As pet parents, we understand the importance of good nutrition and try our best to choose a healthy balanced diet for our loved ones. We know that proper nutrition can have a positive impact throughout the life of our pets. Not only can we help prevent disease as our pet ages, but just like people, we can manage certain disease conditions, and in some instances, eliminate the need for medication, simply by changing our pets’ diet.
But do we know what to look for and how to make the best choice for our pets? I’d like to focus on pet food labels and introduce some of the laws and standards of pet food packaging. My goal is to help you understand what information is on the label, and thereby better prepare you to make an educated choice to meet your pets’ nutritional needs.
A legal Document
Pet food labels are considered a legal document because they provide a regulated source of information. Pet foods sold in the U.S. must conform to Food and Drug Administration and the commercial feed laws established by the States. The model bill and regulations are “Guidelines” established by the Association of American Feed Control Officials. However, these are guidelines and AAFCO does not have any regulatory authority.
Let’s look at some popular definitions
In an effort to protect pet owners from false advertising, the FDA, AAFCO and States have adopted the “Organic” definition as established by the USDA. Other popular marketing “terms” being used on pet food labels have drawn the attention of these groups as well. AAFCO has defined the term “Natural” in an effort to establish a standard for this claim. By providing a definition, a manufacturer is required to meet these guidelines. Be careful, some companies will use the word “Natural” in their name and allow the consumer to assume that their pet food is a natural product.
Only foods that are “100% organic” or “95% organic” may carry the USDA Organic seal on the package. A product stating “Made with Organic”, may NOT display the USDA Organic seal. So if you wish to feed your dog an organic food, be sure to look for the USDA Organic Seal. Any other seal on the packaging does NOT mean that the food has met USDA standards.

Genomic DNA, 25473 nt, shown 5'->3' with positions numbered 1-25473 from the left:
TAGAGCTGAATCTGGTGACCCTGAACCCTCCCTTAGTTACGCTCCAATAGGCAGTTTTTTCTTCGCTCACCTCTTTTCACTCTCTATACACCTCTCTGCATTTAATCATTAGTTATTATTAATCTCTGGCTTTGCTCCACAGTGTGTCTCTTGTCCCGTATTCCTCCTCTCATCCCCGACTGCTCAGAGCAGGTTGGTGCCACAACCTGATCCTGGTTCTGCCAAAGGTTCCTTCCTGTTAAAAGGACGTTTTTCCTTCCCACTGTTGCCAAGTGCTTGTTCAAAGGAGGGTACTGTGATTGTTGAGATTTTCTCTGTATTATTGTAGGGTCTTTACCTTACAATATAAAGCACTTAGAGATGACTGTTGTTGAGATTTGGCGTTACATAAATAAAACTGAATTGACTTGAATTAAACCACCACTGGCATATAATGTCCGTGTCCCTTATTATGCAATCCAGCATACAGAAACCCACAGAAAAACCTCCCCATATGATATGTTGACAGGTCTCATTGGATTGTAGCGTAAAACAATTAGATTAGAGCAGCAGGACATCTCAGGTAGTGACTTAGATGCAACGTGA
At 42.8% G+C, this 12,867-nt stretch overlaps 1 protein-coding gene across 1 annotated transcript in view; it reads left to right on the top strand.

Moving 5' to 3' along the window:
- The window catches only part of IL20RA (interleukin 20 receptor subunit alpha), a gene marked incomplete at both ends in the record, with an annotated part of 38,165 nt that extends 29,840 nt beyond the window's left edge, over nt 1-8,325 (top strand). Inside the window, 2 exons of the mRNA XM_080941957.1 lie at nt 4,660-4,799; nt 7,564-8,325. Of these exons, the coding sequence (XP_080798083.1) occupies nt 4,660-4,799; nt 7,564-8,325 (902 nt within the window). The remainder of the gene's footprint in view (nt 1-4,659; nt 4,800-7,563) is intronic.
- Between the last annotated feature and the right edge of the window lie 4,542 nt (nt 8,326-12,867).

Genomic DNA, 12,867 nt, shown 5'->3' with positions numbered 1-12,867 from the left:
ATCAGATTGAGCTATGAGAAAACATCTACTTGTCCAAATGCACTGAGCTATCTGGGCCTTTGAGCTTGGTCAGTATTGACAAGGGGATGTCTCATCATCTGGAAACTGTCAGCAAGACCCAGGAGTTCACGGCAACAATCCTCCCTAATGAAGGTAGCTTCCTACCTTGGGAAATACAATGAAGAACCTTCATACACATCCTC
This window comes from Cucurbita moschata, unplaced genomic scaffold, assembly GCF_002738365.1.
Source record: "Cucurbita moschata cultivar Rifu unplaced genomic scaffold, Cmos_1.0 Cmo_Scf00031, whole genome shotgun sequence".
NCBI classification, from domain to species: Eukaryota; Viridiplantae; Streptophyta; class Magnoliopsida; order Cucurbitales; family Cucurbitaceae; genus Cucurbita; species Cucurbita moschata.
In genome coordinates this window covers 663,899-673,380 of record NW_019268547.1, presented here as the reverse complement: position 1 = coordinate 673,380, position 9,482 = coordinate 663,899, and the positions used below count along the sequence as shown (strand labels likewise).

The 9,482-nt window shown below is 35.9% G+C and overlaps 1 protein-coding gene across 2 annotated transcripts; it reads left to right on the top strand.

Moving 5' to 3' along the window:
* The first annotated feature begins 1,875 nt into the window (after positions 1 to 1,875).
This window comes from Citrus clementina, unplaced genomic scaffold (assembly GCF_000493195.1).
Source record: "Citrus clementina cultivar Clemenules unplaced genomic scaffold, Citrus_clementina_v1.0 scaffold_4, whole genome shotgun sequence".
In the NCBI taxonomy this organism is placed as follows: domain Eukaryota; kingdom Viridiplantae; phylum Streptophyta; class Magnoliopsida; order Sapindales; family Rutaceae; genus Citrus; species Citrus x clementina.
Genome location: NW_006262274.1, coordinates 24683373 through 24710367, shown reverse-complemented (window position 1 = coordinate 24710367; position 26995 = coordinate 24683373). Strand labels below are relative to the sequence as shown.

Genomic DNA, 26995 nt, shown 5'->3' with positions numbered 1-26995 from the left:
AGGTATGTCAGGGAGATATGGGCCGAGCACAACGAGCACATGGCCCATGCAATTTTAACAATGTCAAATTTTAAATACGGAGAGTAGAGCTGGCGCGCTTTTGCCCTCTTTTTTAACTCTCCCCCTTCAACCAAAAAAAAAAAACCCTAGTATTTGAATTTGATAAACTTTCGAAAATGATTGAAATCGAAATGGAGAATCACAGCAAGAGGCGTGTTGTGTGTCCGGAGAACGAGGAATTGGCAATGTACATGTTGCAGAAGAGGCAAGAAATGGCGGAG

The Terms That Influence Your Choice
What about some of the other popular terms being used on pet food labels? Did you know that there is no legal definition of a “Holistic” food? Why is it being used on pet food labels? Because “Holistic” implies the same quality as a “Natural” or “Organic” product. Unfortunately, with no definition there are no requirements or quality standards for a manufacturer to meet.
We know what a Holistic lifestyle is, and it may very well include “natural” and “organic” foods in the diet. But what does it mean when you see the word “Holistic” on a pet food label? Again, it may imply quality, but it does NOT guarantee it. Does that bag of “Holistic” food also have “Natural” or “Organic” claims on its label? If not, ask yourself why …. If a manufacturer had met “natural” or “organic” guidelines, why would they choose not to make the claim on their packaging? The most obvious answer is that they probably haven’t met those requirements and are hoping that you, (the consumer) are not aware of that.
Would you be surprised to know that there is no legal definition of a “Premium” food? The term certainly implies quality and justifies a higher price tag, but there are no legal requirements for a pet food manufacturer to meet in order to use these claims on their packaging.
What about “Human Grade”? Pet food manufacturers realized that pet owners were more likely to purchase a food when “Human Grade” was used in the marketing of that product. Did you know that “Human Grade” was determined by AAFCO to be misleading in terms of quality of ingredients? Unless the food has been manufactured in a human food approved plant, “Human Grade” is NOT allowed to be used on the label of a pet food. If you are feeding a “Human Grade” product to your dog, take a look at your bag of food, you most likely won’t find a claim on the label. So how are they able to imply that their food is “Human Grade”? Here is how it works; a manufacturer can make claims on any material that is NOT regulated by the FDA and the States. This would include printed literature, the Internet and even the cardboard packaging of the product. As long as it is not on the food label, it does not fall under FDA or State regulations.
Bringing It All Together…
Using an example in human nutrition … how many of you have seen the jars of peanut butter claiming “no cholesterol.” This claim allows that jar of peanut butter to stand out from the rest. The intention is that we (the consumer) will choose this jar of peanut butter over the next because; it is “cholesterol free.” The reality is that there is no cholesterol in peanut butter … period. This is simply a marketing tool to entice a consumer to purchase that particular brand of peanut butter.
As an educated consumer, we need to know what to look for when reading a pet food label and what it means. Unfortunately, this information is not provided on that bag of pet food. My hope, in the next few blogs, is that I will be able to provide you with the knowledge to differentiate between choosing a food based on Science and Nutrition rather than marketing and fads. For now, take a look at your own bag of pet food and ask yourself, “What made me choose this food?”